|Publication number||US3204637 A|
|Publication date||Sep 7, 1965|
|Filing date||Feb 7, 1963|
|Priority date||Feb 7, 1963|
|Publication number||US 3204637 A, US 3204637A, US-A-3204637, US3204637 A, US3204637A|
|Inventors||Frank Erich J, Friedmann Lawrence W|
|Original Assignee||Frank Erich J, Friedmann Lawrence W|
|Export Citation||BiBTeX, EndNote, RefMan|
|Patent Citations (4), Referenced by (63), Classifications (15)|
|External Links: USPTO, USPTO Assignment, Espacenet|
Sept. 7, 1965 E. J. FRANK ETAL 3,204,637
STIMULATING APPARATUS Filed Feb. '7, 1963 2 Sheets-Sheet 1 jmd 92%@ 4% wgz Sept. 7, 1965 E, J. FRANK ETAL STIMULATING APPARATUS Filed Feb.- '7, 1963 2 Sheets-Sheet 2 United States Patent O 3,204,637 STIMULATING APPARATUS Erich .L Frank, 6242 N. Hoyne Ave., Chicago, Ill., and Lawrence W. Friedmann, 33--25 92nd St., Jackson Heights, N.Y.
Filed Feb. 7, '1963, Ser, No. 256,905 3 Claims. (Cl. 12S-423) This invention relates to elect-rophysiological stimulation and more particularly to the controlled stimulation of muscles to eifect the movement of body limbs otherwise nonfunctional because of muscle denervation or the like.
Although one skilled in the art will appreciate the factors involved in the normal movement of ones limbs, certain general principles underlying limb-actuating muscle activity should be initially considered. The body muscles, while undergoing a contractile .process initiated by the stimulation of nerves associated therewith, cause the activation of the various lever systems throughout the body whereby desired limb action is effected (eg. the movement of the arms, legs, etc). IIn this connection, the various nerve fibers connected through neuro-mucular junctions to limb actuating muscles supply nerve impulses or action potentials to the neuromuscular junction. When a nerve implse reaches the neuromuscular junction an amount of hormone is released into a small region between the muscle fiber and the nerve fiber. The hormone is present in this region for only a fraction of a second during which time an electro-chemical process takes place and an action potential is induced in the muscle liber. In this connection, the neuromuscular junction functions essentially as an amplifier so that Very small currents generated by normal functioning nerve fibers are translated into cur-rents having sufficient magnitude to excite the muscle fibers. Accordingly, the normal excitation of a muscle is effected by this amplied transmission of a nerve fiber impulse through the neuromuscular junction so that a muscle stimulating action potential `is produced to initiate the rather complex contractile process that leads to the desited limb activity.
Various diseases, malformations, accidents and the like caused .damage to or the destruction of the nerve fibers and/or neuromuscular junctions associated with limb actuating muscles so that the process generally outlined above is either substantially inhibited or totally precluded from occurring. Moreover, injury to the corticospinal pathway resulting from a vascular lesion, hemorrhage, thrombosis or the like can effect hypertonia of the muscles thereby precluding normal limb actuating muscle activity although the nerves and junctions associated directly with the muscles are intact. As a result of these and other defects, individuals are left without the use of their arms, legs or other limbs since the necessary actuating stimulus normally provided is either not produced or not transmitted to the muscles. Although various braces, artificial mechanical devices, and other forms of corrective apparatus have been devised in an attempt to provide a means whereby controlled movement of one or more of these affected limbs can be produced, such devices have not proven satisfactory from either a functional or a cosmetic standpoint.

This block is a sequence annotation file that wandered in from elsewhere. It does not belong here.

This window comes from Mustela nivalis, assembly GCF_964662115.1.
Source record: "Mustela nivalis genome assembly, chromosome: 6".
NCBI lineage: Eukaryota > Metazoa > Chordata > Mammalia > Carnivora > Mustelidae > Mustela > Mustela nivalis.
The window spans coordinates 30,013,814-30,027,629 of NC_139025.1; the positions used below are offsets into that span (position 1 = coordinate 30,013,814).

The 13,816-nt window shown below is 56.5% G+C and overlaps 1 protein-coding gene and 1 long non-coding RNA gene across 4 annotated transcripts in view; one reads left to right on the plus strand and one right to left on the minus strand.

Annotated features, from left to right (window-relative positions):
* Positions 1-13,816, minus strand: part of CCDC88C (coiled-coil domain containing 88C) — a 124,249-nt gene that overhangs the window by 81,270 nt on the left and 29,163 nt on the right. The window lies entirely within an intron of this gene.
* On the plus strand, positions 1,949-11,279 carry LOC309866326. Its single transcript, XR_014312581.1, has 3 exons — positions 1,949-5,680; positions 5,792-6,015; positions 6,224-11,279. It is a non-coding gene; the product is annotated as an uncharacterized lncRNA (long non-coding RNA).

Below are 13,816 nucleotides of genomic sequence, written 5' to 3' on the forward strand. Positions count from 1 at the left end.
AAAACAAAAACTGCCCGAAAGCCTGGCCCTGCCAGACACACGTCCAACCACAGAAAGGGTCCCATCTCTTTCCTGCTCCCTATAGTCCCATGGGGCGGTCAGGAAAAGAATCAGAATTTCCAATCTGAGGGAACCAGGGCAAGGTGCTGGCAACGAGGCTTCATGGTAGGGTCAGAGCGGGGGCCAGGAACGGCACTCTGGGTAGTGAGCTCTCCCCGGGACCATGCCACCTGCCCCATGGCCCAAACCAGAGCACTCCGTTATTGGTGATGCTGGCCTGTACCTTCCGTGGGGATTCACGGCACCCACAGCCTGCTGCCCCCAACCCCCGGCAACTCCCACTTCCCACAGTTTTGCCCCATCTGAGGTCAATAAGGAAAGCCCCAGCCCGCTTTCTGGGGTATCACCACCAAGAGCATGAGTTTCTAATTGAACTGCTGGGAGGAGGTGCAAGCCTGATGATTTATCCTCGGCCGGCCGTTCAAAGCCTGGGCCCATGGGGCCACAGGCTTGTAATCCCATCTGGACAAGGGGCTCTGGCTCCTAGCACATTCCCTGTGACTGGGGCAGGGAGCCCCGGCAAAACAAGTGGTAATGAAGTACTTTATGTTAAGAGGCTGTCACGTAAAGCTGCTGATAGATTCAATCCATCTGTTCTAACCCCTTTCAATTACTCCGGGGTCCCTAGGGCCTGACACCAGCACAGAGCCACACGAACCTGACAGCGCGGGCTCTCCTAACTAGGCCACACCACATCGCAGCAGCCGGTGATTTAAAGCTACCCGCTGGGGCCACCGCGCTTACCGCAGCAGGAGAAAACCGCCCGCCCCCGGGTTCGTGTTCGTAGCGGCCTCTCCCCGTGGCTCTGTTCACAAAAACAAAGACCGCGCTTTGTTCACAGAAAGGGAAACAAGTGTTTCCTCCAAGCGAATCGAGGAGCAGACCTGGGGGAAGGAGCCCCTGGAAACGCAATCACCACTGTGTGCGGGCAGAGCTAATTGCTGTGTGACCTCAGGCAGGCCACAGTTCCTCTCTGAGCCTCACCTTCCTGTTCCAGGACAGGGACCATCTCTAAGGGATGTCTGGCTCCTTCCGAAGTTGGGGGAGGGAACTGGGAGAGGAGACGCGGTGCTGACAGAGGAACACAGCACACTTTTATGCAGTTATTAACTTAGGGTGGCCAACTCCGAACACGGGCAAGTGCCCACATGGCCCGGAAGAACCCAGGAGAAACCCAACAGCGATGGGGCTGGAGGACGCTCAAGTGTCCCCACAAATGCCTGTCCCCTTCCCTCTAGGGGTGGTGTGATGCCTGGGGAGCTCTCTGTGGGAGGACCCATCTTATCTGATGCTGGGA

Therefore, it is a prime object of the present invention to provide an improved method of and apparatus for elfecting electrophysiological stimulation of muscles to accomplish the controlled movement of otherwise nonfunctional body members or limbs.
A further object of the invention is to provide an improved method of and lapparatus for effecting controlled electrophysiological stimulation to replace defective cerebral control and/or compensate for other inhibitive defects in nerves by supplying variable action potentials to either muscle controlling nerves or the muscles themselves.
Still another object of the invention is to provide an improve-d method of and means for effecting the controlled stimulation of partially or totally denervated muscles through the utilization of apparatus which is reliable in operation, adaptable for use in a variety of applications and miniaturized for subcutaneous implantation.
Other objects and advantages of the present invention will become apparent from the following detailed description when considered in conjunction with the accompanying drawings wherein:
FIGURE l is a simplified schematic illustration of the components of one preferred embodiment of the stimulating apparatus of the present invention;
FIGUREl 2 is a schematic diagram which illustrates a preferred embodiment of a signal producing circuit associated with the stimulating apparatus illustrated in FIG- URE l;
FIGURE 3 is an illustration of a preferred embodiment of the apparatus of the present invention when applied to a limb of an individual;
FIGURE 4 is a diagrammatic illustration of one preferred embodiment o-f a transducer suitable for use with the apparatus illustrated i-n FIGURJE l; and
KFIGURE 5 is another embodiment of a transducer suitable for use with the apparatus of the present invention.